SS: Paul, how is information connected to life in your eyes? I mean, I heard you say that living beings are information processing systems. This could sound too simple, but if we can for a moment accept that, is this what we are for – to process information, kind of like what we make computers for?
PD: Well, some cynics will say, yes, that your body is just a vehicle for mapping one lot of information into another lot of information. And so that's one way of looking at it. Stopped from havingto think about the nature of information in biology, so we've discussed already the example everybody knows, which is the information in DNA, which is copied, passed on to the next generation, it's expressed in the development of the embryo in a very complicated way. But it doesn't stop there because a cell – we all know we have genes and these genes can be switched on or off. But they don't act in isolation, they form complex networks, and information swirls around these networks. You can map it, people do. Biologists figure out what genes switch others on and they draw these network diagrams, like wiring diagrams in computation. And so there's a lot of information processing in those networks, and then cells signal each other, they are signaling molecules that send information from one to the other. There's great information processing system up here, between our ears. Everybody knows about that. And it doesn't stop, it goes right up that through ecosystems, right up to a planetary scale. And I think we're all these days obsessed by viruses and COVID-19. But you know, viruses are a central part of the planetary system, the planetary ecosystem, viruses get everywhere, they're like mobile, genetic elements or little bits of information that are passed around, and are essential for the health of the planet. And so I like to say that the planetary ecosystem, that life is the original World Wide Web. It's a web of information that extends to a planetary scale. So it's everywhere in life. But we understand only the bottom level of this information. I'm sure there are laws, I don't think these are miracles. I don't believe in anything like that. But I think we don't yet fully have that physics worked out. So that's the next great frontier. We have any young people, and I hope we do, watching us today, listening to this conversation that I would say, if I was going to make a career in science again, be that intersection of physics and chemistry, and information theory, and biology, and computing. That's where the big discoveries will be made in the coming decades.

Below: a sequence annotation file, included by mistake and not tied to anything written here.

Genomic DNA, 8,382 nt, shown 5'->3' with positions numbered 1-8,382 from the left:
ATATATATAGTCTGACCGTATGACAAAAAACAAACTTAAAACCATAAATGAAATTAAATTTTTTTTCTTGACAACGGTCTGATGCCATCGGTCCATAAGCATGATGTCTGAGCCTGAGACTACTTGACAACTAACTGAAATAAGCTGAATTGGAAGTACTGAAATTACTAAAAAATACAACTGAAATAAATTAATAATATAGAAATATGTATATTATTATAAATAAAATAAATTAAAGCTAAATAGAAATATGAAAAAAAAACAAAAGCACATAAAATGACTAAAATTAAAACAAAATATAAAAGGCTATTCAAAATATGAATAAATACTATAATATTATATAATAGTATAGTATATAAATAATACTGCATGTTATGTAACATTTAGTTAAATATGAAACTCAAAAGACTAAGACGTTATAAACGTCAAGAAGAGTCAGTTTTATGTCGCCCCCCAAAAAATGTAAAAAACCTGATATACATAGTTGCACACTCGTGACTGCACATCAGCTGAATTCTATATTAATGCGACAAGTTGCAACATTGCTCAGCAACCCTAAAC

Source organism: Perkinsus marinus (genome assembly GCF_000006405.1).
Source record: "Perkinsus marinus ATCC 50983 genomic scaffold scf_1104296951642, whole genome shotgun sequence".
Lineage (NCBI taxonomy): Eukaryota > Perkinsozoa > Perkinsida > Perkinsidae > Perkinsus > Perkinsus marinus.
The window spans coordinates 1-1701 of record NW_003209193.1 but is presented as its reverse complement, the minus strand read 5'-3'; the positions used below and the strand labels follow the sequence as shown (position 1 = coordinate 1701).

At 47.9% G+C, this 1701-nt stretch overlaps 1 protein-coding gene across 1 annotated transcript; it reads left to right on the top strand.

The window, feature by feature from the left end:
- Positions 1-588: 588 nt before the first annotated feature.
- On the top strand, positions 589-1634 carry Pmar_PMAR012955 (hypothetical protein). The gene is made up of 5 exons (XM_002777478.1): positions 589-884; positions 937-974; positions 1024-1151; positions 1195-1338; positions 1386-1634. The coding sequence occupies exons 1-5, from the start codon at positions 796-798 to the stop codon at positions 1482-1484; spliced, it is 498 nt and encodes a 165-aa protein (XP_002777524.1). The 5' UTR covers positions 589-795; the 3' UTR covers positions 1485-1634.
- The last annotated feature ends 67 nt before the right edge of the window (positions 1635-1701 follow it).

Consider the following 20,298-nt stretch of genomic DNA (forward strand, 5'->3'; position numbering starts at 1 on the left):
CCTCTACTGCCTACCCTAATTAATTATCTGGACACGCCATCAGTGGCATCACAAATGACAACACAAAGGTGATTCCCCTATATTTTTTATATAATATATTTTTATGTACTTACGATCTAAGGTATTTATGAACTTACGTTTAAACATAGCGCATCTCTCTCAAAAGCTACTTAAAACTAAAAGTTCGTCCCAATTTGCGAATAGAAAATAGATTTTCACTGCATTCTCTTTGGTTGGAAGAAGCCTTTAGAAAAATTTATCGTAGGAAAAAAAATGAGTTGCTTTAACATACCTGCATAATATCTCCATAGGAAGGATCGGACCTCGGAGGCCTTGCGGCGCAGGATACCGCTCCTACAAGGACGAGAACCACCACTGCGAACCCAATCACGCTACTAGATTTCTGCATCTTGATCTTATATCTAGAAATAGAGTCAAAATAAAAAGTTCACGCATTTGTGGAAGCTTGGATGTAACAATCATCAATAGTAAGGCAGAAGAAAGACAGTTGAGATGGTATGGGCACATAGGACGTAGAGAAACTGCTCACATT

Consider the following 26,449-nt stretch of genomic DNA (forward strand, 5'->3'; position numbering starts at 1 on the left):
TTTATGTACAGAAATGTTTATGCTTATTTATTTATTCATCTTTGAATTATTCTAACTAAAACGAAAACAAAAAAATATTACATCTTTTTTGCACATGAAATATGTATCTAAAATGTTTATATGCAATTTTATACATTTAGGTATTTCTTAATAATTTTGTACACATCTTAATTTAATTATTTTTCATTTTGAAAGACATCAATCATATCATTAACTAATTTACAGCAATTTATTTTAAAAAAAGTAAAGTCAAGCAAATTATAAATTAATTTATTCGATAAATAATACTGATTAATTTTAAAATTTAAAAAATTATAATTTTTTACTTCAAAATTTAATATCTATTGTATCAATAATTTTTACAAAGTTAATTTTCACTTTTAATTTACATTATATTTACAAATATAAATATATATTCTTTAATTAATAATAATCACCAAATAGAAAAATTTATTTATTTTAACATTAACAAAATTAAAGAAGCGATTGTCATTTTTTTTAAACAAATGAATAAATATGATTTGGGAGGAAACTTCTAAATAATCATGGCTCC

SS: So in one interview, you described life as a complexity that cannot be achieved through fixed rules. And there's a famous quote by Einstein, ‘God doesn't play dice’, meaning that there's got to be underlying laws for what seems random at the moment. Are you actually saying that God indeed plays dice if the rules of nature are not fixed, but flexible?
PD: Well, using Einstein's language, I am indeed saying, God does play dice. He was very much in a minority at the time. And experiments in foundations of quantum mechanics over the last few decades have really left no doubt that nature is intrinsically uncertain or indeterministic. So what Einstein meant by ‘God does not play dice’, he recognised that at the atomic level, things look sort of pretty random and chancy, but he thought that beneath that was a hidden layer of deterministic order, where everything that happened, happened for a very particular reason, that in principle, you could predict exactly what an atom would do, if you had that level of detail. We now know that that is not correct, that experiments have refuted that. So there is something intrinsically, indeterministic or chancy or open, if you like, it’s the term I’ve used, about systems on the atomic and molecular level. So quantum physics introduces that, absolutely, and quantum physics is essential to understanding life. But how these things fit together, how the uncertainty of quantum mechanics might fit together with the information processing that living organisms can carry out at a somewhat higher level, we don't know. But this is an area of active research at the moment. And so somewhere in that mix is the secret of life. And I come back to Erwin Schroedinger, one of the founders of quantum mechanics, who, in 1943, in Dublin, Ireland, gave his famous lectures with the title ‘What Is Life?’ and then wrote a book about that. And he recognised that quantum mechanics was essential for understanding the stability of the information content of cells. But he also left open the idea that there may be a new kind of physical law, operating in living matter. He didn't say what and he wasn't definite about it, but he was open to that idea. I think he was right. I think it is a new kind of physical law operating in living matter. It doesn't contradict the underlying laws, that's for sure, but it transcends, it’s in addition to them, because living systems are open systems. You can have both.
SS: One of your biggest ambitions, as far as I understand, is to find extraterrestrial life. And you say one of the reasons why we still haven't found it is because we don't really know how life on Earth first started. How is knowing how life on Earth started going to affect our research on alien life?